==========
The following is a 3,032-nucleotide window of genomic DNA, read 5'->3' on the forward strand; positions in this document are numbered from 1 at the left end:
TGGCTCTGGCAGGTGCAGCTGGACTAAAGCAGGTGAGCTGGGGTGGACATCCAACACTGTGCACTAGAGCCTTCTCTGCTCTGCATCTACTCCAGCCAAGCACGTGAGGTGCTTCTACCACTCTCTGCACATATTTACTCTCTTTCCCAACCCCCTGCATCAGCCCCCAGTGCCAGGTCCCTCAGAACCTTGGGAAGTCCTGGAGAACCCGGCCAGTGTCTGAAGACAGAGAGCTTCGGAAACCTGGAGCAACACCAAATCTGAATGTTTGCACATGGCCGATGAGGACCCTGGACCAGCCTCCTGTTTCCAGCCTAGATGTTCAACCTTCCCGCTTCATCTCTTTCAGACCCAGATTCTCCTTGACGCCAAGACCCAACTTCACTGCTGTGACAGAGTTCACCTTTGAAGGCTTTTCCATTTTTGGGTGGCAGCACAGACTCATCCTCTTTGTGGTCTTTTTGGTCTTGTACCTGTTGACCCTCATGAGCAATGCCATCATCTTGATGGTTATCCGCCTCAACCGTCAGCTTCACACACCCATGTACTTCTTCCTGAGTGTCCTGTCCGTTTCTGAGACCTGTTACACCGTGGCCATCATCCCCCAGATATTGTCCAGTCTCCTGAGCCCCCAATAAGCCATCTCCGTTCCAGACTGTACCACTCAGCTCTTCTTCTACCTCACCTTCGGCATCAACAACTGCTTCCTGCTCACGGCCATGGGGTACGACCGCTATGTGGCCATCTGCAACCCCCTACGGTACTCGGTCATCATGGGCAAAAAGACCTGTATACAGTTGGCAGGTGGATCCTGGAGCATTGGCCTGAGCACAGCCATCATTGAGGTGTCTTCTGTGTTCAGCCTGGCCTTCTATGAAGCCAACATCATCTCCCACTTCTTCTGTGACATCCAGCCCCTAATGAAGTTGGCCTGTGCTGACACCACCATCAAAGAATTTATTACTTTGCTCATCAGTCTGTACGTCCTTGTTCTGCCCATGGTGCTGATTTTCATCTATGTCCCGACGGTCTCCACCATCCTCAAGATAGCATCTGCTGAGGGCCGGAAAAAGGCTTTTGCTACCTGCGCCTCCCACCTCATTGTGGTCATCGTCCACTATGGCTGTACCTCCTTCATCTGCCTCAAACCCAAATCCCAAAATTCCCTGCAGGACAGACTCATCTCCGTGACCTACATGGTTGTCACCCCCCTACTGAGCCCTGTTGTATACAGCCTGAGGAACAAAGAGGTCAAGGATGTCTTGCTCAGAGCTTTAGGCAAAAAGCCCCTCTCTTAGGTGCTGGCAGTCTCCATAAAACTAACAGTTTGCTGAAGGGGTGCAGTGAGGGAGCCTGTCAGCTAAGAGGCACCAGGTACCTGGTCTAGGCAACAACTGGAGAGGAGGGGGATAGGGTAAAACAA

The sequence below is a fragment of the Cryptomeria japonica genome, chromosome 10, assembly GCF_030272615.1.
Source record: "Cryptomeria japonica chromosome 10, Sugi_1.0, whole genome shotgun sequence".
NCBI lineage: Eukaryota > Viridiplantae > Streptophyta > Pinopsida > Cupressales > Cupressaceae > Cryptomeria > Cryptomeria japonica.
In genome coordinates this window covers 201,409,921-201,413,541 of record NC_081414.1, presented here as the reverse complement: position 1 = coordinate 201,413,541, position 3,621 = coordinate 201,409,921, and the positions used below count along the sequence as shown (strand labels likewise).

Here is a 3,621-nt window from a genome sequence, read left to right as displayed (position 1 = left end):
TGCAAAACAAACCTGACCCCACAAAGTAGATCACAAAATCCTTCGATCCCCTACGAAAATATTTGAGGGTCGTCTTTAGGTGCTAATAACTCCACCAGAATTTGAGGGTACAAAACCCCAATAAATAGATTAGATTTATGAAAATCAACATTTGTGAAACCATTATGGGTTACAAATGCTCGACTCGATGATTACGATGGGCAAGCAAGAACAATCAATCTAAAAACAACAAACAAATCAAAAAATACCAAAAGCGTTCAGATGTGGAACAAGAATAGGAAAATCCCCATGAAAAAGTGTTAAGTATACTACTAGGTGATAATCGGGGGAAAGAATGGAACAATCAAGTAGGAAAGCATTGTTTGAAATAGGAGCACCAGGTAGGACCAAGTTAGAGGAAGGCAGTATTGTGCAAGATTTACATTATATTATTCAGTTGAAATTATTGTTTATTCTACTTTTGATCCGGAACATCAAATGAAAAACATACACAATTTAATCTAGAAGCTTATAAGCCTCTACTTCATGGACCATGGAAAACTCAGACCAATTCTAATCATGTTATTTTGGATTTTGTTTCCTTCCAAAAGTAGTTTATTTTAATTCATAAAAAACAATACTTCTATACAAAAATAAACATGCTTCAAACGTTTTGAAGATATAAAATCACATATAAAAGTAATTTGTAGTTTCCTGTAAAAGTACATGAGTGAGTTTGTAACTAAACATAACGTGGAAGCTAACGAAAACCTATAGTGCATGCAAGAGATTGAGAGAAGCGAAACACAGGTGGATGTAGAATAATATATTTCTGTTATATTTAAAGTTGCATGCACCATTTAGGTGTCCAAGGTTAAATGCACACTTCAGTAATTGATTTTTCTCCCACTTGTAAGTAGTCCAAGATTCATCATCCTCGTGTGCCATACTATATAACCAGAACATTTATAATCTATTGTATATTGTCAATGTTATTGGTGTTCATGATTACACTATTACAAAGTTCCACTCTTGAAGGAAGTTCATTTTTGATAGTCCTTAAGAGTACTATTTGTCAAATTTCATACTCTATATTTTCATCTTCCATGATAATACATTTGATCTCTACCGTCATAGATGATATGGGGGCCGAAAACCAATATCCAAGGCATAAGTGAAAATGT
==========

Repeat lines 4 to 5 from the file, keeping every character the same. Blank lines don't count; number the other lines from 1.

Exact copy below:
Source record: "Cryptomeria japonica chromosome 10, Sugi_1.0, whole genome shotgun sequence".
NCBI lineage: Eukaryota > Viridiplantae > Streptophyta > Pinopsida > Cupressales > Cupressaceae > Cryptomeria > Cryptomeria japonica.